- - - and not enjoying it one little bit!
That would be a very nice picture to show the paint experts when they say they were all dull and sloppy from new!!!!!!!!!!! Bud.
They all look as if they are mad at the world. Iv said it before, 80% of the photo's back then the folks just don't seem to smile.
The teenage girl just seems bored. The others do look down right mad.
I don't know that anyone thinks the paint was dull from the beginning, just that it didn't stay shiny for very long.
Dull paint is one of the myths you often see from journalists and others but rarely on the forum. Sloppy isn't a myth, you could find runs on all new Fords that were painted with the dipping/flowing on method
The car appears to have the very early short "billed" front fenders. Each fender is backed up by a light surface and seem to exhibit that feature on the front edge.
Ken in Texas
Roger,I think it matters when they were built as to the flow method? Bud.
Nice picture, thanks for sharing. It's good shot for period clothing.
I think they are all mad because they bought the car but haven't sold enough shingles to buy any gasoline so they just take turns sitting behind the wheel.
Must have been my dad taking the picture. Even in the 1950's he had everyone stand and then took what seemed to be 10 minutes fiddling with the camera before he took the picture! That would make anyone bored or angry!
You are correct that the front fenders do not have a bill. Which is typical 1913 to early 1914 (ref: http://www.mtfca.com/encyclo/1914.htm see fenders).
While I could not make out the shape of the doors, I did zoom in on the photo and you can see the rear door handle sticking up above the rear door. [For Window users hold down the Ctrl key and roll the mouse button for larger or back to make it smaller.] Those style door locks are typical of the 1913 with the doors going all the way to the wood sill. There were also some accessory door handle extensions sold but most of those I have seen have a rounded ball end at the top and are curved in the handle. These do not appear to be those.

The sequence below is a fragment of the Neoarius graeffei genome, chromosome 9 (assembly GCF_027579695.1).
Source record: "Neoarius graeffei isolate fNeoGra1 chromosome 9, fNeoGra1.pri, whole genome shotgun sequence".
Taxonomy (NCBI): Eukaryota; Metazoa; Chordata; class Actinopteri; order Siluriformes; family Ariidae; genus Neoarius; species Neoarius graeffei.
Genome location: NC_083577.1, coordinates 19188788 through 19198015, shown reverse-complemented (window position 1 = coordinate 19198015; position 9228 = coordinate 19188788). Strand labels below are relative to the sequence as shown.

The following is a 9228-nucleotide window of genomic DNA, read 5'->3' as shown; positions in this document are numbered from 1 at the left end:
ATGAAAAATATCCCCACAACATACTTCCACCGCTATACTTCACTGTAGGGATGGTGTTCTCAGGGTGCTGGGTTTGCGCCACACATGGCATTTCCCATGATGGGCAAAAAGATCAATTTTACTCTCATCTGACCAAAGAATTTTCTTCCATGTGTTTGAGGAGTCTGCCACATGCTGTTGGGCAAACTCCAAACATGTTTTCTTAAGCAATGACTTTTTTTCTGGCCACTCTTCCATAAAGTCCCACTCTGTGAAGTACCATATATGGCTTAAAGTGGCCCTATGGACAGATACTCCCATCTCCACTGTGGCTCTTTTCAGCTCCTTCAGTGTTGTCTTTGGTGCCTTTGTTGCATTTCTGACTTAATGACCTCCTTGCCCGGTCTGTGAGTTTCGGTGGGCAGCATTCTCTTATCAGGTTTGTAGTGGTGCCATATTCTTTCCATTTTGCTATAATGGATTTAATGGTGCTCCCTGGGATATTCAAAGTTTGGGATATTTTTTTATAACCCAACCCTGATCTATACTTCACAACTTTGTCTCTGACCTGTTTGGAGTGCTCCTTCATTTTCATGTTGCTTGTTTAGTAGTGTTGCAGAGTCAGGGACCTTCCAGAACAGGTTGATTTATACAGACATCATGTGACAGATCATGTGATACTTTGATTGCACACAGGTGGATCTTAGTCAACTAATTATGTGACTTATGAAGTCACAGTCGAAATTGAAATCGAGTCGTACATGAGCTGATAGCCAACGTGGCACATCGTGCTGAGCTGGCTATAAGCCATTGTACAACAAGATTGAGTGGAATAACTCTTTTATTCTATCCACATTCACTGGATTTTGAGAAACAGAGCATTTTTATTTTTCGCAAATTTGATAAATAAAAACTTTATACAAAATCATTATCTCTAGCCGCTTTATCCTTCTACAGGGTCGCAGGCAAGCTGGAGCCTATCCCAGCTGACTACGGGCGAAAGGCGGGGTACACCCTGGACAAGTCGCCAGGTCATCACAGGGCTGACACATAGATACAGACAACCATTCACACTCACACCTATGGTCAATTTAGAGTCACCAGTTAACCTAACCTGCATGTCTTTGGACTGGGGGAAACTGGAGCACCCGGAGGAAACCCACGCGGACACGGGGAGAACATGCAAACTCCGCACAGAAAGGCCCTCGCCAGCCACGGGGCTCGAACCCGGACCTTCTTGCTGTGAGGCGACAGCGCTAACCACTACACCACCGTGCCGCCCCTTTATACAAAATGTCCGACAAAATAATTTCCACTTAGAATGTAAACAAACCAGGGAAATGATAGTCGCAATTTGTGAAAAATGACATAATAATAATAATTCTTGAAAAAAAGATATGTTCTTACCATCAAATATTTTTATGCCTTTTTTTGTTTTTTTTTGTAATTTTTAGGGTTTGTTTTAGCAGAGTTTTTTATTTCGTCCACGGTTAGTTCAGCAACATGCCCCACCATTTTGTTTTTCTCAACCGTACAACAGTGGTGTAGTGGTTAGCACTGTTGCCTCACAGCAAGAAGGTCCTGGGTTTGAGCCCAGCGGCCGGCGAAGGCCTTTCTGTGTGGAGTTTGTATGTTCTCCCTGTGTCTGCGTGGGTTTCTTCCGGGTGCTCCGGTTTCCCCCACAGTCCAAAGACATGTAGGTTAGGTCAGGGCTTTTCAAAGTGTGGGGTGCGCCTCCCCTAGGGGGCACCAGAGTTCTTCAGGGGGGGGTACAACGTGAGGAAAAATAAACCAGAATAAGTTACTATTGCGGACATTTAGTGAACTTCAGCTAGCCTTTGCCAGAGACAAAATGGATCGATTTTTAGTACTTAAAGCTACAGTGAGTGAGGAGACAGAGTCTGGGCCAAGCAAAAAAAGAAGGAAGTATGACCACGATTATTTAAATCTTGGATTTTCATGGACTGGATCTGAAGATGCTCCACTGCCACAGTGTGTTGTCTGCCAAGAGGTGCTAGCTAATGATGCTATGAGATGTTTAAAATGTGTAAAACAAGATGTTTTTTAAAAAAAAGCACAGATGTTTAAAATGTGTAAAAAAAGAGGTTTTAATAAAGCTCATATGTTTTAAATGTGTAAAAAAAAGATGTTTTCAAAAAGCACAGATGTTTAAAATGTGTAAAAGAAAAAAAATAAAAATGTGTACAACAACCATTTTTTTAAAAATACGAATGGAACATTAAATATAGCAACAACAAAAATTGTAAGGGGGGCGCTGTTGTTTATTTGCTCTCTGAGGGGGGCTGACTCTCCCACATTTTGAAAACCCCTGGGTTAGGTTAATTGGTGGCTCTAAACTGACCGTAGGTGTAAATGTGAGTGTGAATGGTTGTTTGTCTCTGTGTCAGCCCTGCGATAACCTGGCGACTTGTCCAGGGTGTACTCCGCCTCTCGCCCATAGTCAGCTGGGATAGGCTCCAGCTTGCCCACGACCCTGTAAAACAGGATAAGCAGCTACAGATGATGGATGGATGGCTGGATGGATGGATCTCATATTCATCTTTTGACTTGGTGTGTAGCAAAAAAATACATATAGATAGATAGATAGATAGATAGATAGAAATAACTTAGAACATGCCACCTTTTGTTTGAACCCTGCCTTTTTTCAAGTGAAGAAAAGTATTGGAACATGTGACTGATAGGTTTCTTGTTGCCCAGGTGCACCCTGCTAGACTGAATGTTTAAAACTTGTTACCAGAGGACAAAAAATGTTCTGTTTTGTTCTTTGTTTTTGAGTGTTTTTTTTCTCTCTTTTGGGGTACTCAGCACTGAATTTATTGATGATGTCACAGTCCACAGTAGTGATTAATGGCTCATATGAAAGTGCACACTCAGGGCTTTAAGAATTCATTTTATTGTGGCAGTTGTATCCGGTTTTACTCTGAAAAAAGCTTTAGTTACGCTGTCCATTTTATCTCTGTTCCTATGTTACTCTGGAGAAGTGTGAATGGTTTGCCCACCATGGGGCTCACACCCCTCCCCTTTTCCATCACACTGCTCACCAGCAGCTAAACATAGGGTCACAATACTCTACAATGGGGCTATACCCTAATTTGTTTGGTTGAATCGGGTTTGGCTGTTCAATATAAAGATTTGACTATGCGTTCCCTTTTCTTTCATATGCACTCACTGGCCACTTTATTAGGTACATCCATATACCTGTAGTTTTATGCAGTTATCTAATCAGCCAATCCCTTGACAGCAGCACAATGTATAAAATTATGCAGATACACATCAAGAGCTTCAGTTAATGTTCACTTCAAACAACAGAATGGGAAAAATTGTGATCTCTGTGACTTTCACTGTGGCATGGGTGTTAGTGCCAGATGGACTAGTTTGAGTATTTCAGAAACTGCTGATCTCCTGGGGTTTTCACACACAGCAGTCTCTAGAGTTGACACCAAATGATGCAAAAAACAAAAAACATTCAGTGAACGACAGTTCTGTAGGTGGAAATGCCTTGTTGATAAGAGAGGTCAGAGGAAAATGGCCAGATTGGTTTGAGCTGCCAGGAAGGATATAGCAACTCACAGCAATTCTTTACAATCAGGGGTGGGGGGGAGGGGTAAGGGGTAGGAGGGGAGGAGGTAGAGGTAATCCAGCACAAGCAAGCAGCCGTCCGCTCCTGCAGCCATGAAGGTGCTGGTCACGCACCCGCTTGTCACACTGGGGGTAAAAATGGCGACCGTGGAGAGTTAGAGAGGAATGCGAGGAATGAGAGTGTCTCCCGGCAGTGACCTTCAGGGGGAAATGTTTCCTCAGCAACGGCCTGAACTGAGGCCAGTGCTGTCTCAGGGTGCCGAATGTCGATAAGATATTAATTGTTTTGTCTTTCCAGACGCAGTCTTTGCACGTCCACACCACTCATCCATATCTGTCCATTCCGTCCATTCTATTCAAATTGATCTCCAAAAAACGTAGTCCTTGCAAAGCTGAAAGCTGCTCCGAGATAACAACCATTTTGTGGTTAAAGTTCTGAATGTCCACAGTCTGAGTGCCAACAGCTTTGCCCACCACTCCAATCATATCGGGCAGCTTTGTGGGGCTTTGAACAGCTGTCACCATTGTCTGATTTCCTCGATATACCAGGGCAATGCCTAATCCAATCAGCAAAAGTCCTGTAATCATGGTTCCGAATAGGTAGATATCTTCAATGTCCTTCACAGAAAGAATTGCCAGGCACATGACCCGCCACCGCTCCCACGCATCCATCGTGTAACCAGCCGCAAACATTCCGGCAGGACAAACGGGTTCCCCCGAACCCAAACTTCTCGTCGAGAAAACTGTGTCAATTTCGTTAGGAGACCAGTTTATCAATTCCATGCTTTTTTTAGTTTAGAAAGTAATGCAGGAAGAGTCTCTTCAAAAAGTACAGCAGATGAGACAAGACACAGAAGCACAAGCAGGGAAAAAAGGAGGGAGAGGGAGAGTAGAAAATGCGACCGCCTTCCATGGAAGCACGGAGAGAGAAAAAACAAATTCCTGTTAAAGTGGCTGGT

Jay and others -- as always thank you so much for posting the early photos. There is so much more to learn and document (or re-document).
Hap l9l5 cut off
Is that not a '14 since the top window folds forward?
Definitely looks like the "pickle-puss" family!
I agree with shiny when new, faded later, and sloppy. My original paint 1922 touring still had a decent shine and would still polish up fairly well, but only on parts like the hood, fenders, running boards, splash aprons, radiator shell, and windshield. Those were parts that could be "baked". The main body and doors were very dull, with no remaining shine at all. Then the "runs" were massive as well as "puddles" in the corners. So my car at lest was a "sloppy" version. ..
Tim -- I believe the windshield on 13's folded forward and backward on the 14's. Also, the hinge brace was straight on 13's and had some bends in it for '14 to clear the folded windshield.
For comparison, a '14 is pictured in this thread:
Mike, yep you're right. Dang, I think I'm dislexic! I really did know it's the opposite. Cold weather's got me befuddled! Doesn't take much to confuse me!
Great photo showing a correct top boot, and the front fenders do have the typical '13 angled out bill in the front.
From the looks on their faces, one would think that their ice cream had melted.
Obviously the phrase "Everybody say Cheese!" had not yet been invented!
I think they were using the short lived earlier version "everybody look like you smell cheese".
Maybe they're all frowning because they have shingles? Should have gotten their shots.
I know. Bad, bad, bad.
Feel free to shun me for awhile.
Great photo, however.
This is one of the finest photos of a new '13 I've seen, and it has the not so common top boot on it as well, not to mention the '13 style lipped front fenders. Is anyone capable of zeroing in on those valve stems? I'd like to know if the felloe nuts are round or hex!
Is it just me, or is the headlight glass missing, or really clean?
I tried zooming in on the valve stems on the front left and left rear wheel But I could not really see if they were the round or hex style nut holding the stem to the felloe. But, I also could NOT make out the Ford script on the hub caps which indicates to me either the photo was a low resolution photo, the lighting was such that the features are not shown, or the scan is such a low resolution that I cannot make it out. Disclaimer, I am only using the Microsoft Picture Manager that came with my older computer and an old small flat screen that is not a high resolution, and I wear glasses. Someone with a higher resolution screen or better photo program etc. might be able to make out the features on the current photo.